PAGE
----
UNH's EcoLine™ Project Honored by EPA
Media Contact: Beth Potier
603-862-1566
UNH Media Relations
Jan 19, 2010


The University of New Hampshire's EcoLine™ is a ground-breaking landfill gas-to-energy project that will use purified methane gas from a Waste Management landfill as the campus's main energy source.
Credit: Mike Ross, UNH Photographic Services.

DURHAM, N.H. – The U.S. Environmental Protection Agency (EPA) has named the University of New Hampshire’s EcoLine™ as a Project of the Year, the agency announced last week. EcoLine™ is a landfill gas-to-energy project that uses purified methane gas from a Waste Management landfill in Rochester to provide up to 85 percent of campus power. When EcoLine™ started in May 2009, UNH became the first university in the nation to use landfill gas as its primary fuel source.

“We are proud to recognize UNH’s EcoLine, a Landfill Methane Outreach Program partner which is turning trash into a clean and profitable source of energy,” said Gina McCarthy, assistant administrator for the EPA’s Office of Air and Radiation. “This project, and others like it, is helping us transition into a clean energy economy and make important greenhouse gas reductions.”

“It’s a great honor to receive this award from the EPA,” says UNH assistant vice president for energy and campus development Paul Chamberlin, who accepted the award Jan. 12, 2010 at the EPA’s Landfill Methane Outreach Program’s (LMOP) annual conference in Baltimore. “I share the recognition with the many team members here at UNH and at Waste Management who helped bring this complex project to successful fruition.”

EcoLine™ is a partnership with Waste Management’s Turnkey Recycling and Environmental Enterprise (TREE) in Rochester, where the naturally occurring by-product of landfill decomposition is collected via a state-of-the-art collection system consisting of more than 300 extraction wells and miles of collection pipes.

After the gas is purified and compressed at a UNH processing plant at TREE, it travels through a 12.7-mile-pipeline from the landfill to UNH’s cogeneration plant, where it replaces commercial natural gas as the primary fuel source. In operation since 2006, UNH’s cogeneration plant captures waste heat normally lost during the production of electricity and uses this energy to heat campus buildings. UNH is selling the renewable energy certificates (RECs) generated by using landfill gas through 2015 to help finance the overall cost of the project and to invest in additional energy efficiency projects on campus.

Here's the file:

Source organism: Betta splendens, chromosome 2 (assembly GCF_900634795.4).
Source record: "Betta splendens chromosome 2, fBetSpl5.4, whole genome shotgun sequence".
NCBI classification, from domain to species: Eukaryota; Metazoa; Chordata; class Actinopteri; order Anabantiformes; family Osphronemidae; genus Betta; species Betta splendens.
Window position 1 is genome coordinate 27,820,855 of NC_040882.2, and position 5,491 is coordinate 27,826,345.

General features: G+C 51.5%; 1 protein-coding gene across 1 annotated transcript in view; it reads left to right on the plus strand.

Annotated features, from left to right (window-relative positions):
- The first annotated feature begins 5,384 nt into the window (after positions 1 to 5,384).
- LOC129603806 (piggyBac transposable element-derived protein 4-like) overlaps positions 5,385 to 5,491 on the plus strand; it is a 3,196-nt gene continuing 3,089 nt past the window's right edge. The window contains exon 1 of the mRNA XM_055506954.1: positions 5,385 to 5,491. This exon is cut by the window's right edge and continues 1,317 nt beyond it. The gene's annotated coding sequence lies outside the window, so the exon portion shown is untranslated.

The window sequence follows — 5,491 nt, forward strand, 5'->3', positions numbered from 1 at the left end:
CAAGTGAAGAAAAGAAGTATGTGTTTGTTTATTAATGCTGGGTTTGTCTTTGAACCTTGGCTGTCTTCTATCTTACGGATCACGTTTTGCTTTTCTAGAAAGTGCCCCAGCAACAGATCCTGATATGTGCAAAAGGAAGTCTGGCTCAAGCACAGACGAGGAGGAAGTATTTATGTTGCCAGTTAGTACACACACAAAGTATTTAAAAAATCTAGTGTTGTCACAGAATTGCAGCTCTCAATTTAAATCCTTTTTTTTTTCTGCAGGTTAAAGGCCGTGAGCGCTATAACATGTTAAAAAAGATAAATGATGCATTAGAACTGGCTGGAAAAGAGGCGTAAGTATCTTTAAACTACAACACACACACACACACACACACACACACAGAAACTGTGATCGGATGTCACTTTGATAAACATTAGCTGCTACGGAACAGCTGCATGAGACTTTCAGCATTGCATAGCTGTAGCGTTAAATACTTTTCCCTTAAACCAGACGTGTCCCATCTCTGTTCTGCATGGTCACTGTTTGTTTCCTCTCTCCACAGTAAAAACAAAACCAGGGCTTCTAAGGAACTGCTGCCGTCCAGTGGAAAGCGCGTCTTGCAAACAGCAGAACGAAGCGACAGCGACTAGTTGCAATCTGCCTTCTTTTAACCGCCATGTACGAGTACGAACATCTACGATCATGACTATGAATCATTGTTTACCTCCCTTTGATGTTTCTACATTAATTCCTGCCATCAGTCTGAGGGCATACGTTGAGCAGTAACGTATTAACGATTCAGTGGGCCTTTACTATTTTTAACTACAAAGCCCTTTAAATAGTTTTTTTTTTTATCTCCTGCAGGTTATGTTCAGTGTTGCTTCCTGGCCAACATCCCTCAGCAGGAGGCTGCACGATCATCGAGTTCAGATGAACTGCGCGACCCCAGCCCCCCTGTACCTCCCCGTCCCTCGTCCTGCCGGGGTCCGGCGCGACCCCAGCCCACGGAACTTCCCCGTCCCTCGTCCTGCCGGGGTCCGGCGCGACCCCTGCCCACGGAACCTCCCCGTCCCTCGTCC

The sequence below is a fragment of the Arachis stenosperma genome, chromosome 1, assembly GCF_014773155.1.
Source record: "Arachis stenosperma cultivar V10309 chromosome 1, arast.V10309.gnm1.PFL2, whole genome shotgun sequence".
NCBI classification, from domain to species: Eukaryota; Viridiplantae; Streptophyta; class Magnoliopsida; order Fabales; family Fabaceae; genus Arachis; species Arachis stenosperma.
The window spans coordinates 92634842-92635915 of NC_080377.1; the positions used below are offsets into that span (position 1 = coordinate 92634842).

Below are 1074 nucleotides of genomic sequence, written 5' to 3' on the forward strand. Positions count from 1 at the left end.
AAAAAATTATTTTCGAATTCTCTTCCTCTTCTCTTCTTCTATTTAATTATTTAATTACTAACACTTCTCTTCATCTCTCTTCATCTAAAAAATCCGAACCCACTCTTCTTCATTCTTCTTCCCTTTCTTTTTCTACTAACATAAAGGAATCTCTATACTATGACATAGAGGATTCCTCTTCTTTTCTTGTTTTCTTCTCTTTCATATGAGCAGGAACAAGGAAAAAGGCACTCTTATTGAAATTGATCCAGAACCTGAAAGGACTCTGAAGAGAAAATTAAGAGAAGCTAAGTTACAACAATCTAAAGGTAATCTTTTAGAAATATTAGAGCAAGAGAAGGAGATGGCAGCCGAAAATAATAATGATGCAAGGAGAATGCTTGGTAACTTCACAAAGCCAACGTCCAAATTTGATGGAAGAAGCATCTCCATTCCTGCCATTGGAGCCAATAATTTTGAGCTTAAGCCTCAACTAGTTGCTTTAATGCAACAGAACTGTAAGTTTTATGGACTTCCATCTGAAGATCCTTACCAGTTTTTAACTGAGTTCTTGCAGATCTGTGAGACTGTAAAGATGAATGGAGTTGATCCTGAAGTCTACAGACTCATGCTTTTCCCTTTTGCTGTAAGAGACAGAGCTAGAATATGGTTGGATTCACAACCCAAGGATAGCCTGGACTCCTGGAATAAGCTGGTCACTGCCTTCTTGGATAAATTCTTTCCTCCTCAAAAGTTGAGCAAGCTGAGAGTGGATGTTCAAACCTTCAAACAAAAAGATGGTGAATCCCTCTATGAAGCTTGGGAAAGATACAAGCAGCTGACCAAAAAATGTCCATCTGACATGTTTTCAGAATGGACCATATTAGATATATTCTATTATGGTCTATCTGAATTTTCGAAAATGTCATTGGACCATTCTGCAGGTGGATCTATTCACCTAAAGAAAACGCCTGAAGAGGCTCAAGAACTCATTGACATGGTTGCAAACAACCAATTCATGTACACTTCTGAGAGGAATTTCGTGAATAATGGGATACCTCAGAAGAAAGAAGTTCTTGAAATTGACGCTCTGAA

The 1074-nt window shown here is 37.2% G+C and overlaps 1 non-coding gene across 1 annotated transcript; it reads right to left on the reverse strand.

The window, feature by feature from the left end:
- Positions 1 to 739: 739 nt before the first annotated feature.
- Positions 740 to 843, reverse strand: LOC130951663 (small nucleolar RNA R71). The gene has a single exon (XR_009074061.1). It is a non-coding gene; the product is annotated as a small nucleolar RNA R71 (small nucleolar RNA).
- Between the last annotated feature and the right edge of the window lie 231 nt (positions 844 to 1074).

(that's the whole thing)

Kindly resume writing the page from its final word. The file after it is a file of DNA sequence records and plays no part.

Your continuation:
Also receiving Project of the Year recognition from LMOP were Jefferson City, Missouri’s Renewable Energy Project, Jefferson City, Mo.; The Altamont Landfill Resource and Recovery Facility, Livermore, Calif.; Ox Mountain LFG Energy Project, Half Moon Bay, Calif.; Sioux Falls Landfill & Poet LFG Pipeline, Sioux Falls, S.D. and the Winder Renewable Methane Project, Winder, Ga. The State Partner of the Year was given to the Kansas Department of Health and Environment, and the Community Partner of the Year was awarded to the Kent County Department of Public Works, Byron Center, Mich.

The University of New Hampshire, founded in 1866, is a world-class public research university with the feel of a New England liberal arts college. A land, sea, and space-grant university, UNH is the state's flagship public institution, enrolling 12,200 undergraduate and 2,200 graduate students.

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Photographs available to download:

http://www.unh.edu/news/cj_nr/2009/feb/lfgflarebig.JPG
The University of New Hampshire’s EcoLine™ is a ground-breaking landfill gas-to-energy project that will use purified methane gas from a Waste Management landfill as the campus’s main energy source.
Credit: Mike Ross, UNH Photographic Services.

http://www.unh.edu/news/img/pipeline/_L071537.jpg
http://www.unh.edu/news/img/pipeline/_PAS4632.jpg
A 12.7-mile pipeline brings purified landfill gas from Waste Management's Turnkey Recycling and Environmental Enterprise (TREE) facility in Rochester to the University of New Hampshire campus in Durham, where it will provide up to 85 percent of the university’s energy needs.
Credit: Perry Smith, UNH Photographic Services.